Out-of-school youth are undergoing training
in Landscape Installation and Maintenance
SM Foundation is well known for its vegetable training program called "Kabalikat sa Kabuhayan" Farmers Training Program.

Little known is the fact that SM Foundation is also conducting several skills development courses.

At the Foundation's Skills Training Center in Nasugbu, Batangas, several training courses have been conducted for women, men and the youth.

These include Specialized Hospitality Skills training program, tailoring and dressmaking, candle making, and the "Isang Gunting, Isang Kulot" program. These training courses are conducted inpartnership with Fil-Hair Foundation, Taal Vista Hotel, CDHI, and Pico de Loro Beach and Country Club, and Hotel Specialist Inc.

Most of the graduates are already employed in the partner agencies while others opted to find employment in Metro Manila. Still others have put up their own businesses like those who finished the courses in candle making.

Landscaping Installation and Maintenance, the latest of these livelihood projects, has graduated 26 out-of-school youth. The 30-day course was conducted at the SM Foundation Skills Training Center in Nasugbu by Dr. Armando Palijon of UP Los Baños and Lorenz Palec, landscape supervisor at the Costa del Hamilo, Inc. Estate Management Office. Better work opportunities await these graduates after hurdling the examination and skills assessment given by TESDA.

Other livelihood projects include free-range chicken raising, hog and carabao dispersal, tree planting and mangrove reforestaion, and backyard farming.

Friday, February 8, 2013

Papaya With Mango Flavor A Hit At Field Day

Dr. Mary Ann Sayoc and your blogger,
Zac B. Sarian, tasting the "Papamango"
 during theInternational Field Day in
 Chiang Mai, February 4, 2013.
The new hybrid papaya which has a mango flavor was a hit at the International Field Day at the Simon N. Groot Research Center in Sansai, Chang Mai, Thailand last February 4, 2013.
Ric Reyes and a plate of Papamango
for tasting by visitors.
This is a very promising variety that will be field tested later this year in the Philippines. It has a yellow flesh, sweet and juicy.

A lot of people who tasted the sample fruits were impressed by its peculiar taste that reminds one of mango flavor.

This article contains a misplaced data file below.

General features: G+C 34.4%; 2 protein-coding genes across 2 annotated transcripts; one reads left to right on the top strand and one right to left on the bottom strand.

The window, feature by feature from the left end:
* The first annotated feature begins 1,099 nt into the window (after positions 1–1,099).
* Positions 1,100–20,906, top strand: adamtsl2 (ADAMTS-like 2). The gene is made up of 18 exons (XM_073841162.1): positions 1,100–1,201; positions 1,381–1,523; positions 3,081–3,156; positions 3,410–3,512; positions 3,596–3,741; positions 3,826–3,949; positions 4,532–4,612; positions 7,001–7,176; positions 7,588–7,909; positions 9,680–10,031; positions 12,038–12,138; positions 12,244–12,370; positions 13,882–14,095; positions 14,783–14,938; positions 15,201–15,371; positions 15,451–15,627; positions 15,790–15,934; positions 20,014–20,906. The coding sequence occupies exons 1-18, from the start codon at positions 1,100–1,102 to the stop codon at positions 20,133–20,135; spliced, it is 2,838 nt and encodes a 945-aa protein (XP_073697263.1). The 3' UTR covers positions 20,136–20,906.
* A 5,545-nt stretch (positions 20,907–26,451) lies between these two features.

This "Papamango" is the result of several years of breeding work by Lamai Yapanan and her colleagues at the East-West Seed International in Thailand. Lamai is a lady plant breeder who has also developed notable hybrids of ampalaya or bitter gourd.

The new papaya does not have an official name yet, but for easy recall, those who have tasted it just call it Papamango.

A plate of cubed "Papamango" ready for serving.
Lamai Yapanan (right) with Zac B. Sarian. She
and her colleagues bred the "Papamango." She
also bred the leading bitter gourd variety
called Kiew Yok 16 which has big fruits shown

here in photo. It is the favorite of Thai and Vietnamese

Friday, February 1, 2013

Organic Egg Production At Costales Nature Farms

Ronald Costales and his layers.
The Costales Nature Farms in Majayjay, Laguna is also exclusively producing organic eggs for a client that also buys his culinary herbs, leafy greens and sweet corn. 

The chickens are very tame, and they lay big eggs that fetch as much as P15 apiece. 

The chickens are fed with their own feed formulation consisting of corn grits, fine rice bran, copra meal, soybean meal, livestock lime and fermented hog feed. To prevent disease, EM or effective micro-organisms is added to their drinking water. They are also given an immune booster consisting of a concoction of garlic, ginger and molasses. Ronald says this is anti-bacterial.

Flat-Leaf Parsley Is P500 Per Kilo

Eddie Gamalando with a
 bunch of flat-leaf parsley
that sells at P500 a kilo
THE FLAT-LEAF PARSLEY is one of the money-makers at the Costales Nature Farms in Majayjay, Laguna. It is being sold at P500 per kilo to specialty restaurants and other customers, especially in Metro Manila.